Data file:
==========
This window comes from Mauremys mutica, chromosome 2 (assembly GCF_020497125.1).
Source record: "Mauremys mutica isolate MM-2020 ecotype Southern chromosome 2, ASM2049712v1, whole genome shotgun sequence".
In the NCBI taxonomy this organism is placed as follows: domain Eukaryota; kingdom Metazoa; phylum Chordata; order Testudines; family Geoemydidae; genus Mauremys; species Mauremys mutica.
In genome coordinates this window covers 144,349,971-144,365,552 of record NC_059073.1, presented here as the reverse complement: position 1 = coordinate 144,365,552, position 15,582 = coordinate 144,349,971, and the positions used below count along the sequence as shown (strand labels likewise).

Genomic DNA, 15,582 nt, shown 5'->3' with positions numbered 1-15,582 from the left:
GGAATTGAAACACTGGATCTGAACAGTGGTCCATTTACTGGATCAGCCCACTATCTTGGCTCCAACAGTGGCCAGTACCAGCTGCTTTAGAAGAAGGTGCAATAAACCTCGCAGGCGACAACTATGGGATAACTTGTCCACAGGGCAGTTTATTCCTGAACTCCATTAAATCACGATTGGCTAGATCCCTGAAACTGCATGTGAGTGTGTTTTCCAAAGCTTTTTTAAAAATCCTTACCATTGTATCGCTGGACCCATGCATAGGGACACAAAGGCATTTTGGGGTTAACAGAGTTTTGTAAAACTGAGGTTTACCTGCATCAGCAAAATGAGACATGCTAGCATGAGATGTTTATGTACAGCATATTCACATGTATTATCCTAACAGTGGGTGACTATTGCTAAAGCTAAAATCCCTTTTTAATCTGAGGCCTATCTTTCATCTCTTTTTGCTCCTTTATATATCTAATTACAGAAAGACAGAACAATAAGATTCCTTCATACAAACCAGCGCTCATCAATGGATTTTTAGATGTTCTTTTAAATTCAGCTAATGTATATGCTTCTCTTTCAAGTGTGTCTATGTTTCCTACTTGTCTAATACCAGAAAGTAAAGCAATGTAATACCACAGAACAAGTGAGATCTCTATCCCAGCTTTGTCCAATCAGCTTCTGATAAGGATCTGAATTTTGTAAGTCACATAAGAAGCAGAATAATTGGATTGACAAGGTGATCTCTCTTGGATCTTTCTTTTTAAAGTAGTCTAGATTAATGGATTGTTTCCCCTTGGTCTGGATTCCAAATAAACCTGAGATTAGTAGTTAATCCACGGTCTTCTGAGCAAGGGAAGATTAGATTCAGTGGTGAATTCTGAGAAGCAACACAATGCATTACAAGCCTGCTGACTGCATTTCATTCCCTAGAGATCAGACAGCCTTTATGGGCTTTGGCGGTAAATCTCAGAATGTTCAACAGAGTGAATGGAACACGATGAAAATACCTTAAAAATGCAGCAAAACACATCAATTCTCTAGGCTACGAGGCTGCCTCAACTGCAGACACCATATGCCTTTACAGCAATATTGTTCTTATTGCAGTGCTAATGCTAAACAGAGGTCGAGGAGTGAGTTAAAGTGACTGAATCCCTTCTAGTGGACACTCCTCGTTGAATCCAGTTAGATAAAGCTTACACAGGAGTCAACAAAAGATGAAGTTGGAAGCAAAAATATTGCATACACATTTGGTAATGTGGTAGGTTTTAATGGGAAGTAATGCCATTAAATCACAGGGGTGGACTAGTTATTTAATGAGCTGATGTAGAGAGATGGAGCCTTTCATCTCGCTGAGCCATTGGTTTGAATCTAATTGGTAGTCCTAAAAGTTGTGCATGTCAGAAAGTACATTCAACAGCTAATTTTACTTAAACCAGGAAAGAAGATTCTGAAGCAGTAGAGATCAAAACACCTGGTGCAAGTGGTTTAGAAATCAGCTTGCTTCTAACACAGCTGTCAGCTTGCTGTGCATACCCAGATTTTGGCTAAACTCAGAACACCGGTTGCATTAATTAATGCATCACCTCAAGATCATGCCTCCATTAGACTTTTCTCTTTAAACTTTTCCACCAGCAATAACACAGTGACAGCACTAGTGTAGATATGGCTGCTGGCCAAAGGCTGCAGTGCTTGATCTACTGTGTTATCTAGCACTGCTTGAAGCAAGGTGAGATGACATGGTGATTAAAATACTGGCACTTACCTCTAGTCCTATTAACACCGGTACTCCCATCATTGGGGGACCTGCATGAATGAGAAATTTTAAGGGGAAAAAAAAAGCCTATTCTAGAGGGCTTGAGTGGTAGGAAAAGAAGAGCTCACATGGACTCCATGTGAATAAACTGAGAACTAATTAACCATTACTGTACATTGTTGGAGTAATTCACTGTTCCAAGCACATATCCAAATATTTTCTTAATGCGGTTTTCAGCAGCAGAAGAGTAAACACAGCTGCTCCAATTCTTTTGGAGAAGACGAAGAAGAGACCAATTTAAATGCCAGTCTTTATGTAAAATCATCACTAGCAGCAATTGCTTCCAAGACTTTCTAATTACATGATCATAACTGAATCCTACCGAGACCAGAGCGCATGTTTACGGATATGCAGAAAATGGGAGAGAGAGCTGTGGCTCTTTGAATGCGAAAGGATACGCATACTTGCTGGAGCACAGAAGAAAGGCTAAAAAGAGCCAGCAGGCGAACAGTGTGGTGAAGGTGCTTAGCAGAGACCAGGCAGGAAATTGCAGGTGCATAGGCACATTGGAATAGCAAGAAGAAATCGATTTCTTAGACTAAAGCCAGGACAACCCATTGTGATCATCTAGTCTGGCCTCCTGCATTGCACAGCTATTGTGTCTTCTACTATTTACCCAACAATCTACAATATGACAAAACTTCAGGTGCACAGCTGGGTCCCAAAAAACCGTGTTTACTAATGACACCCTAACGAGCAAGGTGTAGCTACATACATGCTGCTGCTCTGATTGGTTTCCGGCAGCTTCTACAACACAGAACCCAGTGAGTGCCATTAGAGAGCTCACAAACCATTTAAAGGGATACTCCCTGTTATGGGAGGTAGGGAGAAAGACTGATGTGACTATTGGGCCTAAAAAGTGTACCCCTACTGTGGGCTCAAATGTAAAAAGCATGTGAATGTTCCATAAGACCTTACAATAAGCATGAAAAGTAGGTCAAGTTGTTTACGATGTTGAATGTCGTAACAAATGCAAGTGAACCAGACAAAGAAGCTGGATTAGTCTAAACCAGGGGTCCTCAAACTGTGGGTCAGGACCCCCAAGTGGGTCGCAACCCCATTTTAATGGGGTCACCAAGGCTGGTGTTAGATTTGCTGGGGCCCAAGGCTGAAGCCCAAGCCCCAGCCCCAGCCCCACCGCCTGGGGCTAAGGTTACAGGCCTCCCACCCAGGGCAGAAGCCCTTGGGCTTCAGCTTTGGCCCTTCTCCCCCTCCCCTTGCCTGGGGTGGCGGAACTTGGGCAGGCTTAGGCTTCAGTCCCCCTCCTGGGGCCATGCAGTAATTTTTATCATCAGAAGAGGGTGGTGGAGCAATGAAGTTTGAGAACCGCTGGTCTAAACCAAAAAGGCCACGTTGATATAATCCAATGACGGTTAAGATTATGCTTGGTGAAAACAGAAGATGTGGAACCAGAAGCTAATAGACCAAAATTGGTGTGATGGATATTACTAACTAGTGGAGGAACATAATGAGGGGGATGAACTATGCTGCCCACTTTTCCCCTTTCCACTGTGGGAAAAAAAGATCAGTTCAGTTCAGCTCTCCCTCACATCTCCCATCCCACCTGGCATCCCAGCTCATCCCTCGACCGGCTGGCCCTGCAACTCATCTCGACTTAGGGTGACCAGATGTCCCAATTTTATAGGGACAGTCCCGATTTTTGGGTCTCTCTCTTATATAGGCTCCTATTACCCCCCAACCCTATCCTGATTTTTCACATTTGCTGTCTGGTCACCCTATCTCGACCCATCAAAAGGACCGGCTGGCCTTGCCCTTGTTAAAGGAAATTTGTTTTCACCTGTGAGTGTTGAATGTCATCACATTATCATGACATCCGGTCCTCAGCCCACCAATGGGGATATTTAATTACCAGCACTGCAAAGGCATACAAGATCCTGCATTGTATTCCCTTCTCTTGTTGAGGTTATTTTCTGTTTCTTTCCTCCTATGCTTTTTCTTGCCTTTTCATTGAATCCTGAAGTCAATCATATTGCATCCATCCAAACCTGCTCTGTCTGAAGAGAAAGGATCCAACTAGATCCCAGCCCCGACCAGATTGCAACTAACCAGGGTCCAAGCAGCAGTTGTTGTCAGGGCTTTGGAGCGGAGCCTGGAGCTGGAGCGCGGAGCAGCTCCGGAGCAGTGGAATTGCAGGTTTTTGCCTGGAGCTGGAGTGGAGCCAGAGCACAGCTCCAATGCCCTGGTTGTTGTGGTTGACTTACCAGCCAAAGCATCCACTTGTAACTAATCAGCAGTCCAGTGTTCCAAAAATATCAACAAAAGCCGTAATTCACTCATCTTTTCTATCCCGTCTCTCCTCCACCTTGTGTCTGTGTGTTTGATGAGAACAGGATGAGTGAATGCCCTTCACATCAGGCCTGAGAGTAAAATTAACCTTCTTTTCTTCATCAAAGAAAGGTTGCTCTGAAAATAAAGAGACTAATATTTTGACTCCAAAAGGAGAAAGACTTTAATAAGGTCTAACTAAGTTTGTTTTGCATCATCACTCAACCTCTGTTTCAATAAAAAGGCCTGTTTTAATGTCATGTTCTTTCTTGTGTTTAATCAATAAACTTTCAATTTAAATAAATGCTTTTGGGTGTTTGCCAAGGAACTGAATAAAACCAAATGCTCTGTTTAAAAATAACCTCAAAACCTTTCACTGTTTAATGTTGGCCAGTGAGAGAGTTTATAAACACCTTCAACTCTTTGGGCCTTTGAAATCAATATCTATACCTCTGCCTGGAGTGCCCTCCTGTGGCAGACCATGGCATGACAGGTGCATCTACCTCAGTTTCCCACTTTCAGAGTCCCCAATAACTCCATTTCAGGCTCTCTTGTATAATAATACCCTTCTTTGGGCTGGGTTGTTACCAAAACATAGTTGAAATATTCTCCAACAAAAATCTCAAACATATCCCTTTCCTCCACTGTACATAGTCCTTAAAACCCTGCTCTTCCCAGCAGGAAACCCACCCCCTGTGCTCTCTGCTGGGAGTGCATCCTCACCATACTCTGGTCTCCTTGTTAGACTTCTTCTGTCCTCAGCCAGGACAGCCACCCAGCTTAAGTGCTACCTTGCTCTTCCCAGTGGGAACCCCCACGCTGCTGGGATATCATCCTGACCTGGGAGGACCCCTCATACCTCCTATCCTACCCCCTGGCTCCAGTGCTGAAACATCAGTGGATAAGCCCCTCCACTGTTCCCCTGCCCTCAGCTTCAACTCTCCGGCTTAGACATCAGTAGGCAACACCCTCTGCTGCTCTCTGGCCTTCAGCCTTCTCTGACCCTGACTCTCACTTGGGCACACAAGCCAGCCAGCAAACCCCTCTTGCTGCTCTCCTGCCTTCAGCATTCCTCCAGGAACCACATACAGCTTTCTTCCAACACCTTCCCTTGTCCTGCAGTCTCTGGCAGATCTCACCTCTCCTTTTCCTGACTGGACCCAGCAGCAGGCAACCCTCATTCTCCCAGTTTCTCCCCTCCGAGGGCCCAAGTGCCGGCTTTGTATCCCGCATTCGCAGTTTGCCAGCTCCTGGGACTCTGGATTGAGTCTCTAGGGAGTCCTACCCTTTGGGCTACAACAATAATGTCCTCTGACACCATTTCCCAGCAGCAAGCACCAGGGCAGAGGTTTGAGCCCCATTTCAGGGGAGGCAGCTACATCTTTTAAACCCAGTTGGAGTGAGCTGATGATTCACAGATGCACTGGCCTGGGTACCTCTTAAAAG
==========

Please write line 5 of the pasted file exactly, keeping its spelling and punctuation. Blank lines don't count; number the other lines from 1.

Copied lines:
Genomic DNA, 15,582 nt, shown 5'->3' with positions numbered 1-15,582 from the left: